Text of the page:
Publication date: April 19, 2013
Publisher: Oxford University Press
1) Tell us about this book and its original author.
RK: How do I even begin to tell you the story of Angaliyat? The title is strange, isn’t it? When a peon named Peter Macwan mentioned this book to me, and said, “Ritaben, you must read about our community”, and gave me this book, I didn’t know what to expect. I was at St. Xavier’s College then and its deep relationship with the Dalits of Gujarat became a part of my life too. The author, Joseph Macwan, turned out to be such a charming and indulgent man. He just took to me and I stayed in his village on and off and translated this book. So it means such a lot.
[More from the publisher’s website: Angaliyat tells the story of oppression and exclusion by transforming the vanquished into the victor, by turning the periphery into the core. The portrayal of Methi and Kanku as ‘pure’ women challenges the age-old perceptions of higher castes which denigrate the practice of remarriage among ‘backward’ communities. The stepchild who follows the mother to a new home holding her finger, or angali, remains on the periphery of the stepfather’s family. Significant from several points of view, the novel provides a view of the ‘history from below’. Caught in external and internal forms of colonization, the community of weavers, the Vankars, is subject to oppression from the more powerful upper caste of the Patels. The book won the Sahitya Akademi Award in 1988.]
2) Why were you drawn to choose the book for translation?
RK: This book made me cry. And this is despite it being in a dialect I wasn’t used to reading: Charotari. With that effect, how could I not try my hand?
3) What were the key challenges and surprises for you during the translation process/journey?
RK: The force of the colloquialisms, the idioms that the ordinary Vankars use to understand life—these left me shaken. The poignancy of the story. And, also, the wisdom of Bhavaan Bhagat in this novel—he’s my favorite character. I think about him a lot in various life situations.
4) What’s one thing you wish readers knew or appreciated more about this book?
RK: The fact that it is, arguably, India’s first Dalit novel and comes from Gujarat, not Maharashtra; that it has been translated from a dialect; that it tells an unusual story within the Dalit world. So many things have gone unnoticed, but that’s my story!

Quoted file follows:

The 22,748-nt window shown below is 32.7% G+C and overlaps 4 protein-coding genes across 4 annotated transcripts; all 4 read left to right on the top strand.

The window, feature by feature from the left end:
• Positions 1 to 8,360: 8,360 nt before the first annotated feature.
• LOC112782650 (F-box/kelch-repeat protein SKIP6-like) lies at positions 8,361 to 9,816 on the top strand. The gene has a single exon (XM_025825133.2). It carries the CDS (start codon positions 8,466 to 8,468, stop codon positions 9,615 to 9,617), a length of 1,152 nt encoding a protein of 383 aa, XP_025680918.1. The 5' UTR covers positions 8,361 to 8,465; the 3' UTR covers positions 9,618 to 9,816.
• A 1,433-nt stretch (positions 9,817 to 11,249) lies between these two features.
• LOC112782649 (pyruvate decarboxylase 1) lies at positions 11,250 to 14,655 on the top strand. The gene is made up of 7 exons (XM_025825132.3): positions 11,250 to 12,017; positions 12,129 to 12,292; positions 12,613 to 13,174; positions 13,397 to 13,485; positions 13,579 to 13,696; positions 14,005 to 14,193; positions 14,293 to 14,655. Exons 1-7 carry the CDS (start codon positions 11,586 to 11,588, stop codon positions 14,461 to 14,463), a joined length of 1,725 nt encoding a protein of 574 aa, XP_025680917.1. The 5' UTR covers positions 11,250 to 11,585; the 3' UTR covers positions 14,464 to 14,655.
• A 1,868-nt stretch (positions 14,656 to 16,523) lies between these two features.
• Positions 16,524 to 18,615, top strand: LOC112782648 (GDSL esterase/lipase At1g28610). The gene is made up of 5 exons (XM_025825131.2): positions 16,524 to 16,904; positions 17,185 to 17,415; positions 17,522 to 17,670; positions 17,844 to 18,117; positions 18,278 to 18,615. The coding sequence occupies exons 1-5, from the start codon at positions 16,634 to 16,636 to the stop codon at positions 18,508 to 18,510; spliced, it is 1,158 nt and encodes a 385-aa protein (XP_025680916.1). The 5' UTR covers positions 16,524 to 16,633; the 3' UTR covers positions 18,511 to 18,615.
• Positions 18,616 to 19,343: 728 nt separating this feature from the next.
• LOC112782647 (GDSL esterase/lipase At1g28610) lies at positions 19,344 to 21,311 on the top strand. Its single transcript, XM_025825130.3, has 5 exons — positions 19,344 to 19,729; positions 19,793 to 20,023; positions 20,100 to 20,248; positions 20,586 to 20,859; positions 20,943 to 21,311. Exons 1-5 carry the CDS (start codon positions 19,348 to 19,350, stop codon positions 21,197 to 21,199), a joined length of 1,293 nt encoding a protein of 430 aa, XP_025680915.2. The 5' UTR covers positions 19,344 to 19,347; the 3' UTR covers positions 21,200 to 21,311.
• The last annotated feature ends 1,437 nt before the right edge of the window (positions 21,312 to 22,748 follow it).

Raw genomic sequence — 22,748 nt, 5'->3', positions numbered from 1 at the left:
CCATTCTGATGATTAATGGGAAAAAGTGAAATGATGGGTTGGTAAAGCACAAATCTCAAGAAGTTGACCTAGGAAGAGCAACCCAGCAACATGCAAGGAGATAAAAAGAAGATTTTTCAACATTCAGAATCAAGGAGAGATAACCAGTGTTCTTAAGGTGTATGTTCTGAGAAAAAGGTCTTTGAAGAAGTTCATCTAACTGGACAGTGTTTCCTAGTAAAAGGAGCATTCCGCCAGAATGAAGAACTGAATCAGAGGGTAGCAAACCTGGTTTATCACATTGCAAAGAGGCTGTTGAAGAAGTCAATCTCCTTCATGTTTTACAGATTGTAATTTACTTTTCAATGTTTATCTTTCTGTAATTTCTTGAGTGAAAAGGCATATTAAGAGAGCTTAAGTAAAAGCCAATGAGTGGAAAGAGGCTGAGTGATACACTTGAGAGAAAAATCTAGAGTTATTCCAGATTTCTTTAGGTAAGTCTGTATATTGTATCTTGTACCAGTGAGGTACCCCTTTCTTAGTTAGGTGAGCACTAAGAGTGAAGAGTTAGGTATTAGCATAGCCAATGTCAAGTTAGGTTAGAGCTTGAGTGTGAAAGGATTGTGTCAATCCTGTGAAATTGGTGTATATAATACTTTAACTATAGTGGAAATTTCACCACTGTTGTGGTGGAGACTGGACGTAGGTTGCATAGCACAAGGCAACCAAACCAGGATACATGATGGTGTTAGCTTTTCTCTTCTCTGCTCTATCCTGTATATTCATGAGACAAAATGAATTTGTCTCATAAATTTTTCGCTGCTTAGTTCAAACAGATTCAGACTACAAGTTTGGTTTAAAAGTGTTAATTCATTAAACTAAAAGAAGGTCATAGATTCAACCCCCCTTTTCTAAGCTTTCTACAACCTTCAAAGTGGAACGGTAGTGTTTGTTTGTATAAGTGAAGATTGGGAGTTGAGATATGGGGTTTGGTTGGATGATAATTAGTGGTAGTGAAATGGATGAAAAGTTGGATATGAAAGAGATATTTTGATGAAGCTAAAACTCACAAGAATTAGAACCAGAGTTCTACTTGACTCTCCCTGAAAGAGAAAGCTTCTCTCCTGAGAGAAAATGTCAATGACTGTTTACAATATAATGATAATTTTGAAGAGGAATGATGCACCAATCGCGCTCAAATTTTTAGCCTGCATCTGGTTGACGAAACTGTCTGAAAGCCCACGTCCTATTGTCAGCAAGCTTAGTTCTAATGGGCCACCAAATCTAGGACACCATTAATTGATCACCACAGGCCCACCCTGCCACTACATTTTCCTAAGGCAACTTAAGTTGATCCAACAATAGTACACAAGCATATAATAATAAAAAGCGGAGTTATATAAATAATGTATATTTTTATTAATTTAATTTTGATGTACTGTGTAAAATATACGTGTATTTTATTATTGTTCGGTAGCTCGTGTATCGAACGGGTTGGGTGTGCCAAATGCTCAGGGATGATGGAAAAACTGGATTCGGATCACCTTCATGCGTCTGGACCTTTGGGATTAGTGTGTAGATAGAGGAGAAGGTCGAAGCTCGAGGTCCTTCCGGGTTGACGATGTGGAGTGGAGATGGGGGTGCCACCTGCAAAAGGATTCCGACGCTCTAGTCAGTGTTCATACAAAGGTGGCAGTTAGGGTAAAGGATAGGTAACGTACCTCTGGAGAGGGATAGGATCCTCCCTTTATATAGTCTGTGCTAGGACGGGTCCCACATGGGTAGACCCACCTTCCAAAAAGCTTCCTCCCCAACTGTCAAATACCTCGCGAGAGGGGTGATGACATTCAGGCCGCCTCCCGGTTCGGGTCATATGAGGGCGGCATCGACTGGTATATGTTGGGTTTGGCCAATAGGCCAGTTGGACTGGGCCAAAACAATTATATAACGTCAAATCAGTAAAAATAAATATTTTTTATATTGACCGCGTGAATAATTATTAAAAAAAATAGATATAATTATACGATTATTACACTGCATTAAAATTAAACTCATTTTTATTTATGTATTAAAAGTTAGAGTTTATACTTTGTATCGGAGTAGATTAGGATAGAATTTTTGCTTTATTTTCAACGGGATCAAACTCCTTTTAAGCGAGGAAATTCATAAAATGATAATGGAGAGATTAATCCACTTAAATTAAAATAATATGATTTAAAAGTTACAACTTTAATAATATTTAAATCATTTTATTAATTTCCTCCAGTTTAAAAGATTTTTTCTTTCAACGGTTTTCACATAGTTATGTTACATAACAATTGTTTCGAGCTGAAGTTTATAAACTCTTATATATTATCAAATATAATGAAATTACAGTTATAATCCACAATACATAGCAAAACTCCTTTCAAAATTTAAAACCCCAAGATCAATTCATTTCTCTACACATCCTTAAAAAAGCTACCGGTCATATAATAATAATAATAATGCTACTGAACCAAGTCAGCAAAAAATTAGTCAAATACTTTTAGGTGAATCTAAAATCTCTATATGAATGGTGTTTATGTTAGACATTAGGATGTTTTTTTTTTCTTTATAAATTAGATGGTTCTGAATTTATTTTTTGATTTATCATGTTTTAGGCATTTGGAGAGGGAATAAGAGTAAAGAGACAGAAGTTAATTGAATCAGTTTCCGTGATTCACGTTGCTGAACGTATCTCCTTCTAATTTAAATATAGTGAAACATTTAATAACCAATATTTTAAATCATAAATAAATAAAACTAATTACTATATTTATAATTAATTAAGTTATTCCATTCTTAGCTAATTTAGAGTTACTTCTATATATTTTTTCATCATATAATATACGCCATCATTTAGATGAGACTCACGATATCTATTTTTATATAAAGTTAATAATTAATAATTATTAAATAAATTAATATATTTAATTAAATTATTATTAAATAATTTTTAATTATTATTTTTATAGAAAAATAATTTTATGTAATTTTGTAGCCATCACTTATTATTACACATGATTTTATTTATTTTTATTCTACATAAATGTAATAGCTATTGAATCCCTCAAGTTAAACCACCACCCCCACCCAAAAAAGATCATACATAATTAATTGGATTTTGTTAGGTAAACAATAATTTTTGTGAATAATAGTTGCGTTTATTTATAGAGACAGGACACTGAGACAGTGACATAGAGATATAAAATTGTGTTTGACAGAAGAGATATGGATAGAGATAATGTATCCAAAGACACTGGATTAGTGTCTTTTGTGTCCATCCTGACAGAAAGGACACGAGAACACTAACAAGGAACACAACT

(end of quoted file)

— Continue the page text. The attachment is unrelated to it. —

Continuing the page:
5) What’s your next translation project that we can look forward to?
RK: Aleph Book Company (India) is bringing out The Greatest Gujarati Stories Ever Told (selected, edited, and translated by me) in 2021.
Author Bio: Joseph Macwan (1935-2010) lived and taught in Anand, Gujarat. He told the stories of Dalit lives in the region as vivid narratives in the Charotari dialect. Angaliyat is his most acclaimed novel and he is Gujarat’s well-known Dalit writer. He won several state and national awards for literature. [Image Source: Wikipedia]
Translator Bio: Rita Kothari is a Professor of English and the Director of the Masters in English Program at Ashoka University. She is a multilingual scholar and translator whose work spans across different disciplines such as literature, cultural studies, anthropology, sociology and history. Professor Kothari has translated extensively from Gujarati and Sindhi into English, and occasionally vice versa. Her teaching interests include language politics, caste and communalism, Bollywood, Indian literature, Translation Studies, Partition, Border Studies, Gujarat studies, and Sindh studies. Movement across languages, contexts, and cultures form the fulcrum of her interests, making translation the prism through which she sees the Indian context. [Image Source: Wikipedia]
Jenny Bhatt is a writer, literary translator, and book critic. She is the host of the Desi Books podcast. Her story collection, Each of Us Killers, and her literary translation, Ratno Dholi: The Best Stories of Dhumketu, were out in 2020. Her writing has appeared in various venues in the US, UK, and India, including The Atlantic, The Washington Post, NPR, BBC Culture, Literary Hub, Longreads, Poets & Writers, and others. Having worked her way around India, England, Germany, Scotland, and various parts of the US, she now lives in a suburb of Dallas, Texas.